SHOCKED Violet Moore was handed an £84 parking fine – because she pressed the letter O instead of a zero on an electronic parking meter.
The 74-year-old went to shop at Matalan and parked her car.
Violet Moore Mrs Moore put £3 in the parking meter and typed in her number plate to authorise the payment before going in to buy a new dress. But her day was ruined after Smart Parking sent her a bill for £84 because her car registration details had been put in the system wrongly – so there was no record of parking payment connected to her vehicle.
And while she sent evidence showing she had simply put an O instead of a zero into the meter, the firm didn’t back down and dismissed her appeal.
Mrs Moore, a great-grandmother of three, said: ‘I paid for three hours of parking, because I had just recovered from a broken ankle and it was taking me ages to get anywhere. ‘I was shocked when I saw what had happened. ‘I’ve never received any sort of penalty in my life. At first I thought they had made a mistake, but they said this wasn’t the case. ‘I wrote to them straight away, sent them the receipt for my parking and they have charged me regardless.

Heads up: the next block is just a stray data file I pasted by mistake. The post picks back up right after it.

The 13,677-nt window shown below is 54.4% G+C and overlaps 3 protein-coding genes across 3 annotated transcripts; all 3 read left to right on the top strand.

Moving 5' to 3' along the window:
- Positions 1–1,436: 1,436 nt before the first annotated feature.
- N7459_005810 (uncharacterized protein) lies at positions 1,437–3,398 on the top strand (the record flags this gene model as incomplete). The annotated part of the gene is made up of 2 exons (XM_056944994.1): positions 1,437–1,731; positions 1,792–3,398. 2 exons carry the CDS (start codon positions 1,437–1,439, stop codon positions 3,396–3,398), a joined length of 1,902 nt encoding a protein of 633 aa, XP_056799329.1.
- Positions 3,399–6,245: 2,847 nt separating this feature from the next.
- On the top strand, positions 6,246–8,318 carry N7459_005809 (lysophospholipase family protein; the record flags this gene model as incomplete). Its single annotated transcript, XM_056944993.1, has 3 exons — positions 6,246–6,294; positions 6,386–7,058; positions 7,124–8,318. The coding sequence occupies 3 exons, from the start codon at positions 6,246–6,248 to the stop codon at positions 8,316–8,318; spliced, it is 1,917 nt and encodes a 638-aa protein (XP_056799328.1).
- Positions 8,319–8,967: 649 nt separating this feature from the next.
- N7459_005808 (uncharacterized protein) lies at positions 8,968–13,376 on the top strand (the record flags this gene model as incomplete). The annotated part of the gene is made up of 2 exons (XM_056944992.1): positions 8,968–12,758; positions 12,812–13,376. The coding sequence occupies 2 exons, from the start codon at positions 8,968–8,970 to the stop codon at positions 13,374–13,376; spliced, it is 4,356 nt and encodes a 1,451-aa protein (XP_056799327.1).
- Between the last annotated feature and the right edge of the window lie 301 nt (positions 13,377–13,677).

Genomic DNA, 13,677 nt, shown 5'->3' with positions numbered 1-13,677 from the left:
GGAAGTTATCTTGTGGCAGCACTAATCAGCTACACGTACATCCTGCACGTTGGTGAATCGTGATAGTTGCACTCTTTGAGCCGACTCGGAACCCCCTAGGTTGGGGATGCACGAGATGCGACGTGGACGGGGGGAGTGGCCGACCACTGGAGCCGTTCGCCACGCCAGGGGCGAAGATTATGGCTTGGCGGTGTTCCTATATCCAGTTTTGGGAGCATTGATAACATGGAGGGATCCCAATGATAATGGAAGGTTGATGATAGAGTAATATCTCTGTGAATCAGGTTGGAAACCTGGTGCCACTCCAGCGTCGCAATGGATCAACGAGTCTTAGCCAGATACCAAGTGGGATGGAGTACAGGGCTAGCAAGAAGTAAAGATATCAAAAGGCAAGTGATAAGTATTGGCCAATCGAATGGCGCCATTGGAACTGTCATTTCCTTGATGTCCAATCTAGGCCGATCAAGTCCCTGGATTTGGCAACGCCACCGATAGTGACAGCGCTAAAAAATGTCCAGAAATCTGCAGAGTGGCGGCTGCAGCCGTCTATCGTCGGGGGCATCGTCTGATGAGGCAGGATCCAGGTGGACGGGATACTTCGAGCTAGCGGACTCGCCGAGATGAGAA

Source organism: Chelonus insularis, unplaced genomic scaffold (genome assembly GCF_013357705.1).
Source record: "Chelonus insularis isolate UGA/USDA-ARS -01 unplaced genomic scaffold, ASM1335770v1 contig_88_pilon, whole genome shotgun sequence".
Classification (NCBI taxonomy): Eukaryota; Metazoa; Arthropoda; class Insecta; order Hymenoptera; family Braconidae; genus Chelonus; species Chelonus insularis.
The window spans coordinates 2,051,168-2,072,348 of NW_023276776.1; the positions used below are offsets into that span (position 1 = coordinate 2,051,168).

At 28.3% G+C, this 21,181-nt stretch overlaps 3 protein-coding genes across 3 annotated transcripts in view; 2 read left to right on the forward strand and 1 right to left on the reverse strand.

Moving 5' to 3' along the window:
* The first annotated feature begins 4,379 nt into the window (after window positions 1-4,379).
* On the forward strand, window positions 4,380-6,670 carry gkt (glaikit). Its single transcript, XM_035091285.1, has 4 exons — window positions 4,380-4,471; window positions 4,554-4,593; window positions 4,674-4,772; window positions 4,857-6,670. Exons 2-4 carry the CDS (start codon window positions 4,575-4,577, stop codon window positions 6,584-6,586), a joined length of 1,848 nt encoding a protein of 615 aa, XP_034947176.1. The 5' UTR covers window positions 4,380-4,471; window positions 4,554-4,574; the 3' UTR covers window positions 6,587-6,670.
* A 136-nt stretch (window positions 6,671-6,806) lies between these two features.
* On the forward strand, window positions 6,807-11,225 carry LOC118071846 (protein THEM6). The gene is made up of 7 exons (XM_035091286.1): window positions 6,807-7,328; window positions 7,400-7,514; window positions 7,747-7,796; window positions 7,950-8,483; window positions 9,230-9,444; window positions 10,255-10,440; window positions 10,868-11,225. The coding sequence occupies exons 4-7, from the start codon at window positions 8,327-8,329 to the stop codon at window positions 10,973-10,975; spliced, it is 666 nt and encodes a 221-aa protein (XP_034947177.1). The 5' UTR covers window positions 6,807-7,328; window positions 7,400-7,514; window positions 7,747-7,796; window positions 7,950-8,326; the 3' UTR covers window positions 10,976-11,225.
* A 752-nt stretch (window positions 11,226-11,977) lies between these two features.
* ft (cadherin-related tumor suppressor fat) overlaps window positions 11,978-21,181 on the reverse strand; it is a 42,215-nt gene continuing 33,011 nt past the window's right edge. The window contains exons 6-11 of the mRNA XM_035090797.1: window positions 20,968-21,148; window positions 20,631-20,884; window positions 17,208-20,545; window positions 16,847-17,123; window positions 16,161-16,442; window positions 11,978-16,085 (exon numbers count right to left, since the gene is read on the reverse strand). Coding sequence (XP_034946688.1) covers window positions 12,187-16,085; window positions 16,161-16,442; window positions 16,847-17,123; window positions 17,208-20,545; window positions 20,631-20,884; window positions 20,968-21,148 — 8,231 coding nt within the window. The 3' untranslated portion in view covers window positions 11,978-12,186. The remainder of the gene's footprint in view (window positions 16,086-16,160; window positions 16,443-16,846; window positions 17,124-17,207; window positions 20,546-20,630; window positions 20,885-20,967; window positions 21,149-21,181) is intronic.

‘It was a simple mistake, as my eyesight is far from brilliant, but I feel as if they don’t care – it just isn’t fair and I’m not going to pay it. In a statement, Smart Parking said her mistake did not exclude her from facing a charge. A spokesperson said: ‘The car park in Portsmouth is very busy and Smart Parking manages it to make sure that everybody gets an equal chance to park and shop. ‘There are 15 signs across the site which clearly highlight the terms and conditions of use. ‘Included in these is the condition that motorists must enter their full, correct vehicle registration when using the payment machine at the car park.
‘Smart Parking is a member of the British Parking Association and strictly follows its guidelines. ‘Any motorist who disagrees with a decision can contact the independent industry ombudsman POPLA, and we will of course abide by its decisions. ‘On this occasion, Mrs Moore contacted POPLA and her appeal was rejected.’